Cult Movie: Blade Runner 2049, It and Wonder Woman among year's highlights
2017 offered up more than its fair share of cult-friendly releases across the board. On the big screen it was wonderful to see Blade Runner finally get the gorgeous, neon glowing update that’s been talked about for so long, with Blade Runner 2049.
It may not have placed as many bums on multiplex seats as the money men in Hollywood would have liked but that hardly matters when such a beloved cult text is treated with such loving respect.
Stephen King, a writer perhaps unsurpassed when it comes to creating cult horror material ready made for adaptation, was out front and centre with his epic tale The Dark Tower getting the big budget tinsel town treatment and his much loved ode to childhood fear, It cleaning up at the box office.
Originally filmed as a TV special in 1995, It brought the small-horror of King’s work to a whole new audience and a part two is already lurking in the drains right now.
In a year bursting with the usual array of comic-book adaptations it was interesting to note that some fell flat on their long-gestating faces – Justice League, I’m looking at you – and others, like the Wonder Woman reboot revelled in the new, offering up a fresh, feminist agenda in a world largely anchored down by anorak-clad men children. Not before time, if you ask me.
On TV David Lynch magically revived Twin Peaks with much of its weirdo wonder still fully intact, while the traditional anthology story format with a twist in the tale was kept alive by Reece Sheersmith and Steve Pemberton in their Inside No9 series.
Back on the silver screen the brilliant Kingsman offered up a tackier but undeniably successful sequel in the form of Kingsman: The Golden Circle, a film so in love with its own concept it would have eaten itself if such a thing were possible.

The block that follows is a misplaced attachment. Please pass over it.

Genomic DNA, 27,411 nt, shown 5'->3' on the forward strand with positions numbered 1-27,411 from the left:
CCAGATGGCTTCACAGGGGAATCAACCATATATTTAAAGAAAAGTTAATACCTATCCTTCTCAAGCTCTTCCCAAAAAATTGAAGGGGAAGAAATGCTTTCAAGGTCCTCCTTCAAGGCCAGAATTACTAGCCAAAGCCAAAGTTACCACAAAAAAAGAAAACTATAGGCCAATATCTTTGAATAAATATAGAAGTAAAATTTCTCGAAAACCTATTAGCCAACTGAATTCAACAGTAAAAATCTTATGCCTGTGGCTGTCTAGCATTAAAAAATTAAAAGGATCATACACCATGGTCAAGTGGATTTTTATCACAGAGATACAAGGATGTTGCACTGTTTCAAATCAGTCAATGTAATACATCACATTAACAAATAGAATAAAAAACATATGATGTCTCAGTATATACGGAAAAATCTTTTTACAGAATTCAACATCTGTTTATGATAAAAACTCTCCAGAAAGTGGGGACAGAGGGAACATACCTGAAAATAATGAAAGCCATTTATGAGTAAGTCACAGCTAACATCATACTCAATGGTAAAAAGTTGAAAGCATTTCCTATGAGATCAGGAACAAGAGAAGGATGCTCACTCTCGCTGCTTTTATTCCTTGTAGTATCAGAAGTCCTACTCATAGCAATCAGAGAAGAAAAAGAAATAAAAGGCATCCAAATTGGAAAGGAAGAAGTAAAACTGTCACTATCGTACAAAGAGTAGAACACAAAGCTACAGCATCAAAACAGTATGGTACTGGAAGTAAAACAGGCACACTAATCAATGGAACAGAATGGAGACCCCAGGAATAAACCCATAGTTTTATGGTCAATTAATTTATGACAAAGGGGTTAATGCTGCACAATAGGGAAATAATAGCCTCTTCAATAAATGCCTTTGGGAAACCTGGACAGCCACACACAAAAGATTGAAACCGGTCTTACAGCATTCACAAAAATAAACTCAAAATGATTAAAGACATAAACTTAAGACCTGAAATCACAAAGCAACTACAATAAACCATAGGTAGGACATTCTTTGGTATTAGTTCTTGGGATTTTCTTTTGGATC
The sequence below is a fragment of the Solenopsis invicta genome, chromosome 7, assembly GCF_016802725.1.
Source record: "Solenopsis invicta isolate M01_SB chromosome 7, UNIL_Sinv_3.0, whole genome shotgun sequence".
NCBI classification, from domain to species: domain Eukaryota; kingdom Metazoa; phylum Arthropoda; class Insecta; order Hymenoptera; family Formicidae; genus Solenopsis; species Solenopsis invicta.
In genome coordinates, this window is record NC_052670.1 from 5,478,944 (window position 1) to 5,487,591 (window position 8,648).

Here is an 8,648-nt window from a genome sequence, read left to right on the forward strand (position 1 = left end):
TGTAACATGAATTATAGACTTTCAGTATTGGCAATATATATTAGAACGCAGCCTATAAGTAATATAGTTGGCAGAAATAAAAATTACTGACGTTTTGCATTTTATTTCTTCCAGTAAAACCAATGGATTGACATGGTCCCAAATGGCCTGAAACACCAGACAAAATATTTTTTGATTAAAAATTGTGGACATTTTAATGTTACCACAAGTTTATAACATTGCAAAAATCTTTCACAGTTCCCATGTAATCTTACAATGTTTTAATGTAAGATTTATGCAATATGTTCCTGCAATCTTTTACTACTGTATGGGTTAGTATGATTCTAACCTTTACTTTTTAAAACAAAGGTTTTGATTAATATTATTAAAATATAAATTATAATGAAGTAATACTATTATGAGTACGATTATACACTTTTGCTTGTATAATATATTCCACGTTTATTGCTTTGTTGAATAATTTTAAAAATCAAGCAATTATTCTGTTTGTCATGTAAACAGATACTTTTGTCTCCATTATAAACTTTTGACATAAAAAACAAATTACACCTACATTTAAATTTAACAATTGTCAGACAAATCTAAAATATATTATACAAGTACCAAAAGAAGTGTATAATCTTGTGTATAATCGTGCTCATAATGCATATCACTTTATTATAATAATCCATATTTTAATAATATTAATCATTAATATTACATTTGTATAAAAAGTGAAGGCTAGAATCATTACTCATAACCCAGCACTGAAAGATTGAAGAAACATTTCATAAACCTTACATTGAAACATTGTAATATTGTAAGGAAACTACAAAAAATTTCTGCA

Other much loved franchises proved less open to reinterpretation, however. Universal’s attempted kiss of life for The Mummy proved disastrous, with the whole army of classic monsters in the vaults being put back on ice as a result.
On the Blu-ray front, anniversaries were marked with deluxe box-sets of classic releases lining up to weigh down the shelves of habitual fanboys like me. There were extra heavy sets to mark the 40th anniversary of Close Encounters Of The Third Kind, a brace of beautiful Ray Harryhausen stop-motion classics from Powerhouse and sprawling sets on everyone from Buster Keaton to Hammer horror.
Best of all was a definitive 50th birthday release for The Prisoner. Patrick McGoohan’s still perplexing and utterly fascinating fable of individuality kicking against the iron door of conformity remains a master class in oddball TV making and the beautifully remastered box set unleashed by Network DVD in October was the best way to enjoy one of British TV’s most surreal series ever.
There was even a revealing new documentary, In My Mind, from Chris Rodley that followed the film-maker on a difficult journey to track down McGoohan and get to the bottom of the show’s ever-growing enigma.
The real meat, though, is in the 17 original episodes. Rarely have issues from social rights to freedom of the press and full-blown mental illness been tackled by a mainstream TV show. It remains an utterly bizarre viewing experience to this day and my favourite release of 2017.